What Android could learn from Apple’s iPhone 12


Apple frequently lays down a gauntlet for Android vendors when it introduces new iPhones, and that’s truer than ever for the iPhone 12 series. While there are places where Apple falls short, the new iPhones also embarrass Android phone makers in a few key areas — and not just simple aspects like performance. Here’s how the iPhone 12, 12 Pro, and 12 Pro Max stack up vs. their Android counterparts.

Every iPhone 12 model, from the Mini to the Pro Max, has a string of features you don’t always see in Android equivalents. They all have high-resolution OLED screens; each one has extra-durable front glass thanks to a new Ceramic Shield; they’re all IP68-rated for water resistance; all of them have a new MagSafe wireless charging system (more on that later). That’s not including the consistency in performance-related features, like the A14 Bionic chip, 5G, and strong camera quality. While the lower-end iPhone 12 models have aluminum sides instead of stainless steel, that’s about the only obvious external compromise.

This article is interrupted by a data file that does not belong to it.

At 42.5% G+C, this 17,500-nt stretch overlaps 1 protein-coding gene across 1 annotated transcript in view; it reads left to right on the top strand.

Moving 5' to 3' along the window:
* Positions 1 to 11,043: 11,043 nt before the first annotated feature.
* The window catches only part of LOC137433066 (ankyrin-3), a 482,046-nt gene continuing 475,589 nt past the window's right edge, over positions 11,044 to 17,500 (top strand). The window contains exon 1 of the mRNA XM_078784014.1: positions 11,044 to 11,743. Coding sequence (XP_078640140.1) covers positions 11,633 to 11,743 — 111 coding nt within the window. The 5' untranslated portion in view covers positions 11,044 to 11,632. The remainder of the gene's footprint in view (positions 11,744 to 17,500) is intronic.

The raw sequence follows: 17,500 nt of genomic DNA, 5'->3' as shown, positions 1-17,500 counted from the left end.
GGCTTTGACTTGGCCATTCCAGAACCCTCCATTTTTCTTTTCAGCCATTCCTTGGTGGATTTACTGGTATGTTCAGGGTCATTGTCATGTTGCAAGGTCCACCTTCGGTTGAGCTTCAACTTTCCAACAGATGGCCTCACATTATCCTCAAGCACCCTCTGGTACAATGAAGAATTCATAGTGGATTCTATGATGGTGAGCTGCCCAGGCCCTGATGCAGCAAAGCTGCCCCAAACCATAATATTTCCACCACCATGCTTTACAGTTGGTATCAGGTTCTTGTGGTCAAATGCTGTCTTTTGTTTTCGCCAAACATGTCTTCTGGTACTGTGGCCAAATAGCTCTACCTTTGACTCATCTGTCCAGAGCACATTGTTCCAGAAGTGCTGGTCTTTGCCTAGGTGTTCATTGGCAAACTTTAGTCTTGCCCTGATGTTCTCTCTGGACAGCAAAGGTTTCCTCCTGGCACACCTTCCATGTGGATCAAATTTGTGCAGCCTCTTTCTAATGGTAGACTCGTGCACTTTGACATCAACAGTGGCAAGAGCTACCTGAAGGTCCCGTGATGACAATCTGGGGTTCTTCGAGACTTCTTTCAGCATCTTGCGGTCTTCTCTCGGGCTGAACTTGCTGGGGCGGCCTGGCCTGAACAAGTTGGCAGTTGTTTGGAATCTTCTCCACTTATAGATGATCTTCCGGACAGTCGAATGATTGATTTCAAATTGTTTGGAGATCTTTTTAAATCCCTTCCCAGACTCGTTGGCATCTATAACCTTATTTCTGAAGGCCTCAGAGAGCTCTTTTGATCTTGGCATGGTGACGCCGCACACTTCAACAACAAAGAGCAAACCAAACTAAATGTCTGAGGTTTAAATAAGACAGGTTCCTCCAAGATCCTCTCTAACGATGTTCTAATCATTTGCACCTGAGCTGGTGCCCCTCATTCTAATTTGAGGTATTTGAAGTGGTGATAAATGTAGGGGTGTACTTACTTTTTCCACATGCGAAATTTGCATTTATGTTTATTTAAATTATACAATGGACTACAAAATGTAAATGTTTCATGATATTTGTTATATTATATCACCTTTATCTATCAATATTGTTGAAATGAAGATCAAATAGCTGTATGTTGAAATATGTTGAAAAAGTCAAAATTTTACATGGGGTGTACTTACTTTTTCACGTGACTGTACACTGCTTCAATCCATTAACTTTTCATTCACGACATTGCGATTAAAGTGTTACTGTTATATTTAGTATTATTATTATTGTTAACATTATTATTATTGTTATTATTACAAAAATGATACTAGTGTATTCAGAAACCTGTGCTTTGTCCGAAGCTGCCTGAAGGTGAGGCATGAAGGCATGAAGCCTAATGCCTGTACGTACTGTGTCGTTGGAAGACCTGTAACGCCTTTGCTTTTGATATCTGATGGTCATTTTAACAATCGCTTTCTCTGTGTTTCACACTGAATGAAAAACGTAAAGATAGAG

Many mid-range Android phones have stellar features, but there are usually gotchas. Samsung’s Galaxy S20 FE is fast and boasts a great display, but makes obvious compromises in design — unless you like “glasstic,” that is. Google’s Pixel 5 is better-built, but it’s not powered by top-tier silicon. Even the OnePlus 8T may struggle with camera quality. While Xiaomi’s Mi 10 series offers both a quality design and features at good price, it’s not readily available in North America and other parts of the world.

And those sacrifices are a problem. As a rule, iPhone 12 buyers can assume they’re getting first-class treatment no matter what model they buy. You can’t often guarantee that with Android. If someone is comparison shopping, they might pick the iPhone 12 simply because it looks and feels more like a premium device vs. its Android rivals.


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